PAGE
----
Lets start out with what makes banking work and eventually fail, the no mathematical solution of banking. Banks are generally trying to expand their portfolio for good reason. It is the only way over the long run they get their interest or acquire the default property instead. The older system was more elusive for bankers because people knew what the money was, the gold. But, the current system is really no different than the older system, except 12USC95a,which was adopted by Roosevelt denies the depositor access to his gold or for that matter the currency. This trading with the enemy act, which declared war on the US public standing in the way of banking, is now the basis of what many of us see as a facist arrangement between Wall Street, the Fed and the US government. It is an arrangement that is bound to enslave the people of the US and most likely the people of the entire world, if the reach can be extended.

In any case, this act together with the no mathematical solution, has made bank credit the money of the world today. This is as true in Europe, Japan, China and the third world as it is in the US. Because the banks are lending at interest what is considered money today, the borrower always owes more than can be paid, as one balance grows exponentially and the other just sits there. You can bet on a given day without default that the banking system is owed more money at the end of the day, net than at the start of the day. It doesn't matter how much repayment is done on a given day or how much lending, the fact is an amount multiplied by 1.08 is greater than the same amount multiplied by 1.03. There are other factors here, but this is the main one.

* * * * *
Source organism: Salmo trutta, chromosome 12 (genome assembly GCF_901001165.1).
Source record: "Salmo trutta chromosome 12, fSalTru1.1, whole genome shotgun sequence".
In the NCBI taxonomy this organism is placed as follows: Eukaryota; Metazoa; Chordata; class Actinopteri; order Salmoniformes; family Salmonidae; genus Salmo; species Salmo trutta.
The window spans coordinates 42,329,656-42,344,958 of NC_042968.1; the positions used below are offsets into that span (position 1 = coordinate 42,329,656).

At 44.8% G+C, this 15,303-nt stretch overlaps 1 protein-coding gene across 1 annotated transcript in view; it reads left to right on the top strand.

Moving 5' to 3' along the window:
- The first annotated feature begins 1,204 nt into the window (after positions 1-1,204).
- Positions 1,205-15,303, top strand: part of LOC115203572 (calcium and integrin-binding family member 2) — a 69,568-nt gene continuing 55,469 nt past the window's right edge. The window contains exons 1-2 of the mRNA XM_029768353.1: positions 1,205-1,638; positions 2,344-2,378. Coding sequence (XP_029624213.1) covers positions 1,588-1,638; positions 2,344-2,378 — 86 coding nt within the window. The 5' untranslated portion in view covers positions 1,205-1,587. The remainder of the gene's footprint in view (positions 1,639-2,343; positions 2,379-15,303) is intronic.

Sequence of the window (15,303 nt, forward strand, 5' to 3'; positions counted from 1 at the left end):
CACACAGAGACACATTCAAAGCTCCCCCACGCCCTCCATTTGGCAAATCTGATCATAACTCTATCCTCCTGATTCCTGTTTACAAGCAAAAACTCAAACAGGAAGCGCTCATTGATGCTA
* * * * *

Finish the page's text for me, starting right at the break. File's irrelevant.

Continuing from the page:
But, what transpires over time is the bank goes from owing this money in a round about manner to the borrower who owes it back to the bank to owing the money to unnamed depositors who received the credit from the borrower. Here is where the problem eventually comes back to bite the banks, the initial holder of the credit and the eventual holder of the credit are not the same people. The other problem is that if the borrower fails to get the deposits away from the eventual holders, they have no ability to pay the bank. Thus, the bank becomes liable on its own or it has to continue the shell game the best it can,hoping when it is time to call the pot, the hand has worked out.

What do the banks have forcollateral? Titles, that is what. Courthouses exist as much for bankingas anything else. We could do very well without county clerks if not for liens. Of course the taxing authorities might have a problem. But,the titles only go so far, in part because in this stage of a credit cycle, the price of titles has been bid up so high by those that still have money on the books that their value is really elusive. But, this escalating collateral value gives additional credit to a system that has to have it and in some fashion, allows for higher prices for all assets. Remember, the bad debts are being rolled now in a game of double or nothing where the dice are supposed to eventually bail out the last bad bet.